What happened to the settlement is speculation.

What we do know is that the settlement was rather small, and it could be that they just didn’t have a large enough population to survive. The Norse population in Greenland at the time was a couple of thousand people, and the population in Iceland might have been ten times larger than that. 

The other problem was the supply lines. Vinland was a colony of Greenland which was a colony of Iceland which was a colony of Norway. Both Greenland and Iceland were relatively new settlements

The ultimate reason might have been relations with the native population. 

One of the most popular theories, although there is very little evidence to support it, is that may have had to do with what items were traded with the local inhabitants. 

The two items we know were traded, although there were certainly other things, were red cloth and milk. 

We know that the aboriginal people in North America didn’t engage in animal husbandry. That meant they wouldn’t have created or consumed dairy products. 

It is also a well-known fact that many Native Americans are lactose intolerant.

The theory goes that the Norse either traded something like butter or cheese or perhaps invited the natives to a meal where milk was served. 

They then suffered stomach cramps and were sick and thought they were poisoned. They then attacked the Vikings who would have been vastly outnumbered, and then they left. 

The entire story is built off the fact that they traded milk in the Iceland Saga. 

L’Anse aux Meadows is the only known Norse site in the Americas outside of Greenland.  It isn’t known if L’Anse aux Meadows is in fact the settlement spoken of in the sagas. It might be, but there might be another site out there still that hasn’t been found. 

One theory holds that there was a settlement on Baffin Island to the north in the 11th or 12 century, but nothing has been found yet.

There have been other speculation that the Vikings might have gotten as far as Mexico or Central America. There is no hard evidence for this only stories and coincidences.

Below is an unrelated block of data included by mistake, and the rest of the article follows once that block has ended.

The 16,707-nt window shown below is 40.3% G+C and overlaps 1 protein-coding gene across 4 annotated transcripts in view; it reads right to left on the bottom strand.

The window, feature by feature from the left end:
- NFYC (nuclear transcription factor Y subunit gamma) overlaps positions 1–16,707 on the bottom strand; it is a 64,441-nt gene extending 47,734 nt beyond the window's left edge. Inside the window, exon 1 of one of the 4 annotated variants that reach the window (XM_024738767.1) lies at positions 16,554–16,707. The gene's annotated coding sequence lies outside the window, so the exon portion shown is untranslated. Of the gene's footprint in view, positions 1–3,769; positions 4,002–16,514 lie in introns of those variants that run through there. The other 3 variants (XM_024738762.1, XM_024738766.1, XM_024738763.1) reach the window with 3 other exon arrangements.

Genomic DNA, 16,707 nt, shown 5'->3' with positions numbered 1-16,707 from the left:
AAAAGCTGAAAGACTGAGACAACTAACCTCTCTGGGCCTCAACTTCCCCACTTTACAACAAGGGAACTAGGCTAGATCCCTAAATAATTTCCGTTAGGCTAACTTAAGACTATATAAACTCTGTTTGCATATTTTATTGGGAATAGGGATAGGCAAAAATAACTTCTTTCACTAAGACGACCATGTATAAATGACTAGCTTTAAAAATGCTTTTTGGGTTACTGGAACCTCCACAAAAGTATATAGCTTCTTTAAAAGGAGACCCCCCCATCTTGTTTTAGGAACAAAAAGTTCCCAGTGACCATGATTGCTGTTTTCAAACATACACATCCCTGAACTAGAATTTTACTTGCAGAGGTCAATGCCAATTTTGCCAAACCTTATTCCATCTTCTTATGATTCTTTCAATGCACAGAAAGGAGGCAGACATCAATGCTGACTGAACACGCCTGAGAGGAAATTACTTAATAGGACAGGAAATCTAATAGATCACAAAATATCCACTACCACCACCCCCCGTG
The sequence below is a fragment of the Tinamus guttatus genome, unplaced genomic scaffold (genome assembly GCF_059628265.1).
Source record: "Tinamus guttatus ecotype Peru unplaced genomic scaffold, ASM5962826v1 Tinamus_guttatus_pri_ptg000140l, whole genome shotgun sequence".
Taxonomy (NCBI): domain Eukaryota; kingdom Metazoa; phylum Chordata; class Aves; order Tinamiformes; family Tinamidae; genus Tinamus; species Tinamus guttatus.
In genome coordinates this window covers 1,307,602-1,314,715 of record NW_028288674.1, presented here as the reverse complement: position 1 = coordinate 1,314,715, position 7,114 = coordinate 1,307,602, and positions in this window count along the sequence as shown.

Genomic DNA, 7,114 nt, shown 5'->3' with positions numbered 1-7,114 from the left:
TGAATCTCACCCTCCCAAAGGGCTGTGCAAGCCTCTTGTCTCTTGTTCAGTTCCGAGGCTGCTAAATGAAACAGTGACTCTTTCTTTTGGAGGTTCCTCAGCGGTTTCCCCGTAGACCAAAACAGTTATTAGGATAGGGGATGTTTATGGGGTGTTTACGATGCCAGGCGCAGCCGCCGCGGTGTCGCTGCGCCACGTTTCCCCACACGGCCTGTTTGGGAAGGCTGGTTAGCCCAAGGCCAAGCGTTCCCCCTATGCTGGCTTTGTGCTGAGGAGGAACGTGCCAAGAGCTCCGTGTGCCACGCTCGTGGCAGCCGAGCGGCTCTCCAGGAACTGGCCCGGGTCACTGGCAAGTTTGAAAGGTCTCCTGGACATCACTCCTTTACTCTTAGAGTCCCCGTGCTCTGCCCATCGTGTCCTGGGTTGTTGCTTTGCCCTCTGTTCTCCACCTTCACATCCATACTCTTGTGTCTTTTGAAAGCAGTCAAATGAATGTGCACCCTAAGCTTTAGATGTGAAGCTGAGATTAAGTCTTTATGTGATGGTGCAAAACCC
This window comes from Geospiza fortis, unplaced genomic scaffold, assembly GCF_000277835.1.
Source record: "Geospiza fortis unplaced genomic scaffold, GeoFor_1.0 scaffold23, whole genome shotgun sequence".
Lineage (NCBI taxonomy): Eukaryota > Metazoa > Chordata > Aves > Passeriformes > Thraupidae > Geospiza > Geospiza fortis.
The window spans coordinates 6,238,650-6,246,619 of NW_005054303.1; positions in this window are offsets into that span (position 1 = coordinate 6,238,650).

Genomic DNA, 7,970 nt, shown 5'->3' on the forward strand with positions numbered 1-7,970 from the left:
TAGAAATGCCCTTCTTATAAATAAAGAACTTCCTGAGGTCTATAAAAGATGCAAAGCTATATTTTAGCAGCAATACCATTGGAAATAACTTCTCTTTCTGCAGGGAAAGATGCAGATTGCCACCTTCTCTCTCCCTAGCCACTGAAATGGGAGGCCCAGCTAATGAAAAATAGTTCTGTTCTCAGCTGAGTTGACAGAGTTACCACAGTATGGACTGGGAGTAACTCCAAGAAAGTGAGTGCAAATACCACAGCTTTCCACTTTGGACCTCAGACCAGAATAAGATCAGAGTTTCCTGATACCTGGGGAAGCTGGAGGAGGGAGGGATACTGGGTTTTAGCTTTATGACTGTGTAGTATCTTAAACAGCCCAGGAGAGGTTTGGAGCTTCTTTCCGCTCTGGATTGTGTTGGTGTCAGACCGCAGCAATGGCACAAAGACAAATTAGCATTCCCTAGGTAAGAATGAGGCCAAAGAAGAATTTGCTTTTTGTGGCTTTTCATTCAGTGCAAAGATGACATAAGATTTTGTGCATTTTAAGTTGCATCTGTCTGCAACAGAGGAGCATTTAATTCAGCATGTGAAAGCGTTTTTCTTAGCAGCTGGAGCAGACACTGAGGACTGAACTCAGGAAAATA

Likewise, there have been runestones found in North American with Norse-looking writing on it, some found as far inland as Minnesota, but most of those have been shown to be hoxes. 

Coincidently, not far from L’Anse aux Meadows, just across the Cabot Strait in Labrador, is the archeological site of Red Bay.  Red Bay was a Basque whaling village that was established very soon after Columbus arrived in the Americas.

Some think that the Basques might have arrived in Newfoundland before 1492 and just kept it a secret because it was such a good location for cod fishing. 

But what we do know for certain is that there was at least some limited European contact with North America about 1000 years ago. A full 500 years before Columbus ever set foot on a sandy island in the Bahamas.

The associate producers of Everything Everywhere Daily are Thor Thomsen and Peter Bennett. 

I want to give a shout-out to all of the students at IMG Academy in Bradenton, FL who are listening to the podcast. 

I hope you enjoy learning something new every day, which I’m guessing you are able to do while you are working out or practicing.